Petron rated ‘top performer’ in government-led fuel marking program

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At a glance


    Leading oil firm Petron Corporation has been ranked consistent topnotcher in the country’s fuel marking program that is being enforced by the Bureau of Customs (BoC) to potently curb smuggling in the downstream oil sector.

    As reported by the Customs bureau, Petron rated highest in the fuel marking initiative of the State having logged 17.83 billion liters of fuel marked from September 2019 until October this year.

    In line with that performance, the BoC bestowed an award on Petron as a ‘leading contributor’ to the government-underpinned fuel marking program; and that was recently received by the company’s officials led by Petron Senior Vice President and Chief Risk Officer Freddie Yumang and Assistant Vice President for Corporate Affairs Mia Delos Reyes.

    Smuggling has always been a major industry headache, not just for the government due to foregone tax collections, but also for the oil companies because such illegal acts distort the ingenuity of competitive forces in the sector.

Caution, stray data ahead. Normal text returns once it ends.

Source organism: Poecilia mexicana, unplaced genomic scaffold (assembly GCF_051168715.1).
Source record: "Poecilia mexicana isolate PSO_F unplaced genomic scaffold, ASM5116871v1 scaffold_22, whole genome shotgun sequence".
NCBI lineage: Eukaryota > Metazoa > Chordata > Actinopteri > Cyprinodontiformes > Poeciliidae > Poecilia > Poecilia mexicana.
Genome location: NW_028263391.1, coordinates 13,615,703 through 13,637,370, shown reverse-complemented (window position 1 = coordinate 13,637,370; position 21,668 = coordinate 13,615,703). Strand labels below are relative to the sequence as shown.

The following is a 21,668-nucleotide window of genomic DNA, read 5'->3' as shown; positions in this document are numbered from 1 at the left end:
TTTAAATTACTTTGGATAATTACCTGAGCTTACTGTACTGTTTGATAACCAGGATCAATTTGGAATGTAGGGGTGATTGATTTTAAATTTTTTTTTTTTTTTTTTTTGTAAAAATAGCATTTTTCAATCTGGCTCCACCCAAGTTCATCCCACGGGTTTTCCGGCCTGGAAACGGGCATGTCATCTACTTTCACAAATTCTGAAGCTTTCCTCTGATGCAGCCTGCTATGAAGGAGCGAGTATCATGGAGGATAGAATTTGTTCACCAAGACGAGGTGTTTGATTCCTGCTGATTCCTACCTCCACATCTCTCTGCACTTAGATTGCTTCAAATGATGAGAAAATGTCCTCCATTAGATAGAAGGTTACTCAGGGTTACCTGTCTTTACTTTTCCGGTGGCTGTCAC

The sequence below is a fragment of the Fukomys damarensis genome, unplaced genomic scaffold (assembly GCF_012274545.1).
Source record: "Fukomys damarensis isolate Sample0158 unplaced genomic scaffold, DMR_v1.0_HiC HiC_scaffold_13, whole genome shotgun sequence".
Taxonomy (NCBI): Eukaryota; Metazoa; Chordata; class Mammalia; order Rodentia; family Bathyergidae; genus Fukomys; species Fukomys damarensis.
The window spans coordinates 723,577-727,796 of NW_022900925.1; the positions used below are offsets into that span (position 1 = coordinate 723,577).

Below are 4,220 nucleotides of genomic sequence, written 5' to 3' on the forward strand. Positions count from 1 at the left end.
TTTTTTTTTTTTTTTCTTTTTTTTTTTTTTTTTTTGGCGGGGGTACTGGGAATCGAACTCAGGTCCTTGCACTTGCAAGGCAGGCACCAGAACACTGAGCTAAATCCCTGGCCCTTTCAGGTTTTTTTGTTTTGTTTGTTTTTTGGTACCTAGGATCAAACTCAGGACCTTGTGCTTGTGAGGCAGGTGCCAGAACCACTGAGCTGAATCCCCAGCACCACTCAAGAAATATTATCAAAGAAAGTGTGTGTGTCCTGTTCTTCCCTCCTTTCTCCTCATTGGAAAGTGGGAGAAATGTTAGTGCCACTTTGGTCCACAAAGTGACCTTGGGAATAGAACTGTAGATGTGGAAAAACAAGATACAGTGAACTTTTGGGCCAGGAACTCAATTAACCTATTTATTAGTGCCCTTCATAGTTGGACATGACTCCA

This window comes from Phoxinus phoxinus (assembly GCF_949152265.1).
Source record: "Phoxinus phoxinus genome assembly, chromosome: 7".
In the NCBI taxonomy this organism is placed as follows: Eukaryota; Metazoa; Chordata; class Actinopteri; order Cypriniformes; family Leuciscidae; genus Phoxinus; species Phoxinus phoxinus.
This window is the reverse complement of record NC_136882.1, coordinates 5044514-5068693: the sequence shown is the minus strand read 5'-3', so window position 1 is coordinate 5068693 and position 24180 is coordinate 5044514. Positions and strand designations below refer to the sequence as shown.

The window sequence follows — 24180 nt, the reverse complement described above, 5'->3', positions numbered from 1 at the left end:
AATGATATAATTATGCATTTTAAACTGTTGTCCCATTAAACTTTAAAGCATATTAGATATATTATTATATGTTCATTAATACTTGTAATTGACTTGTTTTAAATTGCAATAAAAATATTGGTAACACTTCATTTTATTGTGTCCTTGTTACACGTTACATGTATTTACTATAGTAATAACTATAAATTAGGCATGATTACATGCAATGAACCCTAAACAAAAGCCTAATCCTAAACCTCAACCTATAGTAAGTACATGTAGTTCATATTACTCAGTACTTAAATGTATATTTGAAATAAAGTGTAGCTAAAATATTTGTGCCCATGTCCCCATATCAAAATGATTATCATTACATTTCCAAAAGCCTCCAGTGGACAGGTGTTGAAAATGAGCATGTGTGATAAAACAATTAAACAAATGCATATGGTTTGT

Given that dilemma, the government had decided on a having a compelling policy that could then keep a tight rein on fuel products being shipped into the country – and that was instituted via the fuel marking program.

    Leading the charge on that policy enforcement has been the BOC, along with the Bureau of Internal Revenue (BIR) then SGS Philippines, which has been designated as the entity in-charge of ‘marking’ the petroleum products – including the finished products being drawn from Petron’s refinery in Limay, Bataan.

    The Petron facility, which is now the sole refinery operating in the Philippines with a run of 180,000 barrels per stream day, supplies around 40-percent of the country’s fuel requirements.

    Since the fuel marking program was implemented roughly four years ago,  it has been emphasized that the State coffers had been constantly shored up with increased revenue collections.

    Nevertheless, industry players as well as government authorities are indicating that further initiatives are still warranted to totally fight off smuggling activities in the domestic oil industry.

    While consumers can technically benefit from cheaper oil prices sourced from smuggled products, what’s being compromised are safety and quality of these commodities; as well as tax collections of the government, which could have been funneled to social services and infrastructure development for the country.